Excelerate Energy, Inc. (NYSE: EE) announced on Wednesday that its floating storage and regasification unit ("FSRU"), the Exemplar, has anchored at Finland’s port of Inkoo, heralding a major move in the country’s goals to reduce independence on Russian natural gas.
The FSRU Exemplar measures 291 meters long and 43 meters wide with a storage capacity of 150,900 m3 of LNG. The floating platform can process more than 5 billion cubic meters per year (bcm/y) of regasification capacity.
"The arrival of the FSRU Exemplar at the port of Inkoo represents an important milestone for Finland as it prepares to enhance its energy security and bring essential energy infrastructure to the region," Steven Kobos, President and CEO of Excelerate, has said.
Demand for LNG floating storage and regasification units (LNG-FSRUs) has increased sharply this year, with Europe facing an energy supply squeeze as Russia has progressively cut pipeline gas flows. Accelerate plans to send three FSRUs to Europe with combined throughput capacity to import 15 billion cubic meters of gas, or about 10% of the pipeline and LNG imports from Russia in 2021. Demand for the terminals in Europe is so strong that it could make it less affordable for emerging nations to use FSRUs for their own needs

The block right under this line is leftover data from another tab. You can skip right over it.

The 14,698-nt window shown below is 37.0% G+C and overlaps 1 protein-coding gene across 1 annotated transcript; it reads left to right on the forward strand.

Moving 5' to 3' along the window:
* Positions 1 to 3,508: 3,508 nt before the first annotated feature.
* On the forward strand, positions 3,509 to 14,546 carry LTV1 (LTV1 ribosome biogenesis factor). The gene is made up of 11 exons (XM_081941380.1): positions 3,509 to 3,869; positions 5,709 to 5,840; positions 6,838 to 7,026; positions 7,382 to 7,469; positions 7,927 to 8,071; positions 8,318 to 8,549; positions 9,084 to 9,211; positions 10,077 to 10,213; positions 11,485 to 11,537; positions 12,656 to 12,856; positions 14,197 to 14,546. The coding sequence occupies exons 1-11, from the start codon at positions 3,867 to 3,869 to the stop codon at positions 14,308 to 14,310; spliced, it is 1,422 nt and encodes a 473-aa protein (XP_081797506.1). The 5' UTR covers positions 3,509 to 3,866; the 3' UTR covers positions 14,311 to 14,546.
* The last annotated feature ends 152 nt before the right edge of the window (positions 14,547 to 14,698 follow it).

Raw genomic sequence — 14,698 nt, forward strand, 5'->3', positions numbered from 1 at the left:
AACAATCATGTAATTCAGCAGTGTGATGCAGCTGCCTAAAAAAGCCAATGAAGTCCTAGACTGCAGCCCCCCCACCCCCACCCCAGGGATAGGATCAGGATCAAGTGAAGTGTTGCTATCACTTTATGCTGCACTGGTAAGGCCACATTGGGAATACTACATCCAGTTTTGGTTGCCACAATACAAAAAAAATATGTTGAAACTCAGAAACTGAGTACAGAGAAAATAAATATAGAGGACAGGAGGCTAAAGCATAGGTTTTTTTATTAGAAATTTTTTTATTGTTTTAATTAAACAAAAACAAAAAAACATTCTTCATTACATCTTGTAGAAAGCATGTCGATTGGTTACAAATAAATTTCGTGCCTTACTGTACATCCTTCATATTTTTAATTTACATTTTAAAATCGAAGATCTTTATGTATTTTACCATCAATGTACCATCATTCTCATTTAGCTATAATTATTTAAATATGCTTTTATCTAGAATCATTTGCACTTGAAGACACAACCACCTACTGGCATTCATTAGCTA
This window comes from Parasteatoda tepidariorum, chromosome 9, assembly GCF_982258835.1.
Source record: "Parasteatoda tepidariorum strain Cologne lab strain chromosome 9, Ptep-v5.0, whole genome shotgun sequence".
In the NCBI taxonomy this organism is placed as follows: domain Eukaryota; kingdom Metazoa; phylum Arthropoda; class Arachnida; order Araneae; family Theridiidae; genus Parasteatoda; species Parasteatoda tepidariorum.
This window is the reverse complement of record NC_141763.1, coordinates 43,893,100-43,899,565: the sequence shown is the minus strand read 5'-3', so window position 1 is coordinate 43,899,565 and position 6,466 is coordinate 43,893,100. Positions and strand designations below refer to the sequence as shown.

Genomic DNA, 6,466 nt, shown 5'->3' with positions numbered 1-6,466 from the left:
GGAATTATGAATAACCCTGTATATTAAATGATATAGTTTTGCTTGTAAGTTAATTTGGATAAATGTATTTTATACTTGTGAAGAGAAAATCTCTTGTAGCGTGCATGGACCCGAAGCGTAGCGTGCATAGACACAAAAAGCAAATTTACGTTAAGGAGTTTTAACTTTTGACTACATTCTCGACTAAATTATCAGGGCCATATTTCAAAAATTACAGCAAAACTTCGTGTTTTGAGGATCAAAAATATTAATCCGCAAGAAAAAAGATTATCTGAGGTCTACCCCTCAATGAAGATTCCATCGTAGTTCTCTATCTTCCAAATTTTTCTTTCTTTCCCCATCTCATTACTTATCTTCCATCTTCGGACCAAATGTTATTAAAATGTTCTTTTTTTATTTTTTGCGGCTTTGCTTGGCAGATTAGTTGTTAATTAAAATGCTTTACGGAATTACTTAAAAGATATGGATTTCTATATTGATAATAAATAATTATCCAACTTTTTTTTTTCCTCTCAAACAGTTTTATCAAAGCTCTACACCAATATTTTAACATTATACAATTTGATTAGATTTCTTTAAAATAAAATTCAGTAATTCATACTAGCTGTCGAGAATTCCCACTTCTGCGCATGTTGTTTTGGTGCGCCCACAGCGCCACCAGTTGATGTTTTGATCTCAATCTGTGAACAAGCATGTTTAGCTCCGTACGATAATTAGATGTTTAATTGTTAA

Demand for LNG imports has intensified after the ruptures on the key Nord Stream pipeline system quashed any prospect of Russia turning its gas taps back on. This has forced dozens of countries in Europe to turn to FSRUs or floating LNG terminals, which are essentially mobile terminals that unload the super-chilled fuel and pipe it into onshore networks.
Currently, there are 48 FSRUs in operation globally, with Rystad Energy revealing that all but six of them are locked into term charters.
According to energy think-tank Ember, the EU has lined up plans for as many as 19 new FSRU projects at an estimated cost of €9.5bn.
The biggest beneficiaries are Korean shipbuilding, for whom FSRUs are a major revenue-generator. Korea is the definitive world leader in this field. According to local media, Korean shipbuilders managed to book 46% more orders so far, YoY. And the government’s goal is for the country to grab 75% of the market share by 2030.
The setup couldn’t be better. With the supply of these vessels so tight, the cost of charters into Germany has doubled year-on-year to $200,000 a day.
By Alex Kimani for Oilprice.com
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